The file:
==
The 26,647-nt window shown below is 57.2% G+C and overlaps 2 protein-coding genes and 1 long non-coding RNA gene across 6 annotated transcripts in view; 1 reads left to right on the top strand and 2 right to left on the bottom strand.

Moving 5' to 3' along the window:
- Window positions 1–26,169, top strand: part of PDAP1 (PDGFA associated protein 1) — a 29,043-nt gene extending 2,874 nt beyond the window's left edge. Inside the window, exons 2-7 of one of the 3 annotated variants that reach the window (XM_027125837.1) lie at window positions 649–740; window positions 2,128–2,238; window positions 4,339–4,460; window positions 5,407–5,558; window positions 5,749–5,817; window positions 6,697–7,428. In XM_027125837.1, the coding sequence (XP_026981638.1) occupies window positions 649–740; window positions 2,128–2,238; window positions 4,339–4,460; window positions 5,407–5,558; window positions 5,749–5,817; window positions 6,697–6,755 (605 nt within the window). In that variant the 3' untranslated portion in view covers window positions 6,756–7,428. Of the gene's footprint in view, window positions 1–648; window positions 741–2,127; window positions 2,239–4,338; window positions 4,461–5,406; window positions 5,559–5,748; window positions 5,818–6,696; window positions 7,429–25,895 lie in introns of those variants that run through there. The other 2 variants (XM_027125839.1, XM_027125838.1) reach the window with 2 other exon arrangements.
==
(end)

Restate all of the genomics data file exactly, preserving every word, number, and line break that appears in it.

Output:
The 26,647-nt window shown below is 57.2% G+C and overlaps 2 protein-coding genes and 1 long non-coding RNA gene across 6 annotated transcripts in view; 1 reads left to right on the top strand and 2 right to left on the bottom strand.

Moving 5' to 3' along the window:
- Window positions 1–26,169, top strand: part of PDAP1 (PDGFA associated protein 1) — a 29,043-nt gene extending 2,874 nt beyond the window's left edge. Inside the window, exons 2-7 of one of the 3 annotated variants that reach the window (XM_027125837.1) lie at window positions 649–740; window positions 2,128–2,238; window positions 4,339–4,460; window positions 5,407–5,558; window positions 5,749–5,817; window positions 6,697–7,428. In XM_027125837.1, the coding sequence (XP_026981638.1) occupies window positions 649–740; window positions 2,128–2,238; window positions 4,339–4,460; window positions 5,407–5,558; window positions 5,749–5,817; window positions 6,697–6,755 (605 nt within the window). In that variant the 3' untranslated portion in view covers window positions 6,756–7,428. Of the gene's footprint in view, window positions 1–648; window positions 741–2,127; window positions 2,239–4,338; window positions 4,461–5,406; window positions 5,559–5,748; window positions 5,818–6,696; window positions 7,429–25,895 lie in introns of those variants that run through there. The other 2 variants (XM_027125839.1, XM_027125838.1) reach the window with 2 other exon arrangements.